shooting Niagara Fallsgreenspun.com : LUSENET : Large format photography : One Thread
We recently visited and shot Ohiopyle Falls southeast of Pittsburgh (and near Fallingwater), trying out various shutter speeds and exposures for moving white water, and now we think we're sufficiently prepared for a shooting trip next month to the granddaddy of them all. We'll be taking our 8x10, with 5x7 back, with both sets of holders loaded with HP5+ (which has the fastest EI I know of). Our one lens is the Nikkor 300mm/f9 which has very little excess image circle at 8x10. Problem is, it's been years since we were at Niagara, and even then without a LF camera, and we won't have enough time to explore all possible positions for the tripod. All suggestions--choice of film, shutter speed, exposure,as well as shooting location--will be gratefully appreciated. Nick.
-- Nick Jones (firstname.lastname@example.org), July 28, 2001
Go and find your own location rather than relying on others and what has been done before. Use your hard won experience on site to make your decisions then. If you are going to explore some possibilities, walk around looking for some time before getting out the camera. As for exposure info, your experience should let you know what it is. After all, you have been practicing near Pittsburgh and the experience you gained should help a lot more than any suggestions you get over the internet.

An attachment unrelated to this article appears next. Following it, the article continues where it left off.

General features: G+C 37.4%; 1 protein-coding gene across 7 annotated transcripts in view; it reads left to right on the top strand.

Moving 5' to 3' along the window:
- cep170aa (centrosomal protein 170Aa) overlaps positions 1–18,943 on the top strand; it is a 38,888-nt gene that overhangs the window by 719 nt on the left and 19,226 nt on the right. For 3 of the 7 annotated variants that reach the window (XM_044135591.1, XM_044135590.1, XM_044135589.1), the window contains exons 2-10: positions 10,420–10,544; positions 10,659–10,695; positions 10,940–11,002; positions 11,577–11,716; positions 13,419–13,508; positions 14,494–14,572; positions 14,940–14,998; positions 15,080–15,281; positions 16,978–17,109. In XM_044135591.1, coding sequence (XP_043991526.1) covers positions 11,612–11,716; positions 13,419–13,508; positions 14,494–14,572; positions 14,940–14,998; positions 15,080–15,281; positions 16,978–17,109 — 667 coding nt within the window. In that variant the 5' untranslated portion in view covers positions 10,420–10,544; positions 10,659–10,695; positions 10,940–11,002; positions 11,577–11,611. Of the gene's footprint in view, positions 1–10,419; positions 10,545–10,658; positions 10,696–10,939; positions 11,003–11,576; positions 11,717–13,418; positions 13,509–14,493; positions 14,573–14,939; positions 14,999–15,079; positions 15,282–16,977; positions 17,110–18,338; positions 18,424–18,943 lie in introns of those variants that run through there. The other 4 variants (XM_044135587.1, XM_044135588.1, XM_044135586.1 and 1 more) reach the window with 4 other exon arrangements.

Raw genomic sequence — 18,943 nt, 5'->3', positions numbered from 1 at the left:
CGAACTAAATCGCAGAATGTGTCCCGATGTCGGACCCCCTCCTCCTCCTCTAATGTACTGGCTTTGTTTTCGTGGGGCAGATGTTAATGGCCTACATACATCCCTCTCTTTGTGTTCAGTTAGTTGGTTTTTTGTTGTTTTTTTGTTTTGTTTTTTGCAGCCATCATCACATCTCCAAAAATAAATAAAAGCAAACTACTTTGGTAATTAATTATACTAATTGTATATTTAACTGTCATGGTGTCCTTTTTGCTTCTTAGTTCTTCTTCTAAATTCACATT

-- Dan Smith (email@example.com), July 28, 2001.
Dan, great answer!!! Pat
-- pat krentz (firstname.lastname@example.org), July 28, 2001.
For a straight-on, unobstructed view of Horseshoe Falls (Canadian Side), you might try shooting from the sidewalk that runs along the Rainbow Bridge... Remember that you'll be facing (somewhat) the morning sun when shooting the Horseshoe Falls - so take that into consideration when thinking about the kind of "effect" you are looking to achieve. As for shutter speeds, I've always liked 1/10 sec. for fast running water, but since you've been testing I'm sure you have an idea where you want to go with that.
And when you're done shooting, try the Hard Rock Cafe for dinner, which is located inside the casino. GREAT food and atmosphere!!
Have fun and good luck - Mark
-- Mark Minard (email@example.com), July 29, 2001.
Don't forget to shoot at night (with color) for the lights on the falls. They bathe the falls with different colors that change so sit and watch and you'll find the color combinations where you want them. Any time you want the "cotton candy" flowing water, stop down ALOT so your shutter speeds are around 1-5 sec.
-- Scott Walton (firstname.lastname@example.org), July 30, 2001.